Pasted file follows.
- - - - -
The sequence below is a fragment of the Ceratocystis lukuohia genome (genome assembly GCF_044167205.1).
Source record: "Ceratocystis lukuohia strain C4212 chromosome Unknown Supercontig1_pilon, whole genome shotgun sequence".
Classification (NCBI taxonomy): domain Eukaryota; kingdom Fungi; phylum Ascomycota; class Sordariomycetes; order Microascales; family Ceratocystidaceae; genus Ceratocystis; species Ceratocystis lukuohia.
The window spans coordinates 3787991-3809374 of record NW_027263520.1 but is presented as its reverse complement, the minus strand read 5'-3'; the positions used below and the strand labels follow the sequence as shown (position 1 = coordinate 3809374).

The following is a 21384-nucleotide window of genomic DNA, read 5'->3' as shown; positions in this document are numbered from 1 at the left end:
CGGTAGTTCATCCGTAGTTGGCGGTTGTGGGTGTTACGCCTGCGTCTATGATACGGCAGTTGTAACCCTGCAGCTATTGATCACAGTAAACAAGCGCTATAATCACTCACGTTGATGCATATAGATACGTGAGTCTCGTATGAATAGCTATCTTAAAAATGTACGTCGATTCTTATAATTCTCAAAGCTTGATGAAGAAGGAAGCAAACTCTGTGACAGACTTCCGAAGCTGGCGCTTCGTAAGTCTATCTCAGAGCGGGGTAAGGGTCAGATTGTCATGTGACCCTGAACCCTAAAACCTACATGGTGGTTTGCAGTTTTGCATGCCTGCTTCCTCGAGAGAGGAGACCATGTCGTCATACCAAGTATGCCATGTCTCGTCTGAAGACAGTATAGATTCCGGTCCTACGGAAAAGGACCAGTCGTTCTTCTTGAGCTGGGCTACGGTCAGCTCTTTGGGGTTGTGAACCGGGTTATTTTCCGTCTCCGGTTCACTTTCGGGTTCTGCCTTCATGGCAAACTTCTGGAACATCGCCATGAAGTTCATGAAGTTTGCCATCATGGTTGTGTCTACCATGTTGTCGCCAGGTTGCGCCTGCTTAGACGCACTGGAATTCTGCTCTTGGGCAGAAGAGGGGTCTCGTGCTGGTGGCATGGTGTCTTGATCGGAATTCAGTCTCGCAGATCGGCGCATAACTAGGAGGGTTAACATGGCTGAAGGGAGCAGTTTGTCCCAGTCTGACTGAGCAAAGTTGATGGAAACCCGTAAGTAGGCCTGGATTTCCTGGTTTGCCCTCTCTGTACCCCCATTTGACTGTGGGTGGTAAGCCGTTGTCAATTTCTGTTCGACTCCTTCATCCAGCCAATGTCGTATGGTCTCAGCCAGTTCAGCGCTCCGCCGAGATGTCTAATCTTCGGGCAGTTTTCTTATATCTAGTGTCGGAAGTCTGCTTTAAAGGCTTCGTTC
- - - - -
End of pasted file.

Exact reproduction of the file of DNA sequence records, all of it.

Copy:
The sequence below is a fragment of the Ceratocystis lukuohia genome (genome assembly GCF_044167205.1).
Source record: "Ceratocystis lukuohia strain C4212 chromosome Unknown Supercontig1_pilon, whole genome shotgun sequence".
Classification (NCBI taxonomy): domain Eukaryota; kingdom Fungi; phylum Ascomycota; class Sordariomycetes; order Microascales; family Ceratocystidaceae; genus Ceratocystis; species Ceratocystis lukuohia.
The window spans coordinates 3787991-3809374 of record NW_027263520.1 but is presented as its reverse complement, the minus strand read 5'-3'; the positions used below and the strand labels follow the sequence as shown (position 1 = coordinate 3809374).

The following is a 21384-nucleotide window of genomic DNA, read 5'->3' as shown; positions in this document are numbered from 1 at the left end:
CGGTAGTTCATCCGTAGTTGGCGGTTGTGGGTGTTACGCCTGCGTCTATGATACGGCAGTTGTAACCCTGCAGCTATTGATCACAGTAAACAAGCGCTATAATCACTCACGTTGATGCATATAGATACGTGAGTCTCGTATGAATAGCTATCTTAAAAATGTACGTCGATTCTTATAATTCTCAAAGCTTGATGAAGAAGGAAGCAAACTCTGTGACAGACTTCCGAAGCTGGCGCTTCGTAAGTCTATCTCAGAGCGGGGTAAGGGTCAGATTGTCATGTGACCCTGAACCCTAAAACCTACATGGTGGTTTGCAGTTTTGCATGCCTGCTTCCTCGAGAGAGGAGACCATGTCGTCATACCAAGTATGCCATGTCTCGTCTGAAGACAGTATAGATTCCGGTCCTACGGAAAAGGACCAGTCGTTCTTCTTGAGCTGGGCTACGGTCAGCTCTTTGGGGTTGTGAACCGGGTTATTTTCCGTCTCCGGTTCACTTTCGGGTTCTGCCTTCATGGCAAACTTCTGGAACATCGCCATGAAGTTCATGAAGTTTGCCATCATGGTTGTGTCTACCATGTTGTCGCCAGGTTGCGCCTGCTTAGACGCACTGGAATTCTGCTCTTGGGCAGAAGAGGGGTCTCGTGCTGGTGGCATGGTGTCTTGATCGGAATTCAGTCTCGCAGATCGGCGCATAACTAGGAGGGTTAACATGGCTGAAGGGAGCAGTTTGTCCCAGTCTGACTGAGCAAAGTTGATGGAAACCCGTAAGTAGGCCTGGATTTCCTGGTTTGCCCTCTCTGTACCCCCATTTGACTGTGGGTGGTAAGCCGTTGTCAATTTCTGTTCGACTCCTTCATCCAGCCAATGTCGTATGGTCTCAGCCAGTTCAGCGCTCCGCCGAGATGTCTAATCTTCGGGCAGTTTTCTTATATCTAGTGTCGGAAGTCTGCTTTAAAGGCTTCGTTC